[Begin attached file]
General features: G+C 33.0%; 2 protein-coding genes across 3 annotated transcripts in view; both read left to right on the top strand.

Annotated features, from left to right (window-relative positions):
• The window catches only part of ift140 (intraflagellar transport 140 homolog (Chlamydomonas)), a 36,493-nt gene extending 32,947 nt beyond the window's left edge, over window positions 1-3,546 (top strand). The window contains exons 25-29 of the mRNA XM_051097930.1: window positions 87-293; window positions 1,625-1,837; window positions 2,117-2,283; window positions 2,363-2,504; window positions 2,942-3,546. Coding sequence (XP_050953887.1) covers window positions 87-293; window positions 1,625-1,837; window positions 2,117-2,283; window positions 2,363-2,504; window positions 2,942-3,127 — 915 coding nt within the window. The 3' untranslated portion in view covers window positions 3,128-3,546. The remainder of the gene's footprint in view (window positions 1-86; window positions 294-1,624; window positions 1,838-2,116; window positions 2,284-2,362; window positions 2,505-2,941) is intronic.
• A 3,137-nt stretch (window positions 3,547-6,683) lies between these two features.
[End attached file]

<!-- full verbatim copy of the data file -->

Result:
General features: G+C 33.0%; 2 protein-coding genes across 3 annotated transcripts in view; both read left to right on the top strand.

Annotated features, from left to right (window-relative positions):
• The window catches only part of ift140 (intraflagellar transport 140 homolog (Chlamydomonas)), a 36,493-nt gene extending 32,947 nt beyond the window's left edge, over window positions 1-3,546 (top strand). The window contains exons 25-29 of the mRNA XM_051097930.1: window positions 87-293; window positions 1,625-1,837; window positions 2,117-2,283; window positions 2,363-2,504; window positions 2,942-3,546. Coding sequence (XP_050953887.1) covers window positions 87-293; window positions 1,625-1,837; window positions 2,117-2,283; window positions 2,363-2,504; window positions 2,942-3,127 — 915 coding nt within the window. The 3' untranslated portion in view covers window positions 3,128-3,546. The remainder of the gene's footprint in view (window positions 1-86; window positions 294-1,624; window positions 1,838-2,116; window positions 2,284-2,362; window positions 2,505-2,941) is intronic.
• A 3,137-nt stretch (window positions 3,547-6,683) lies between these two features.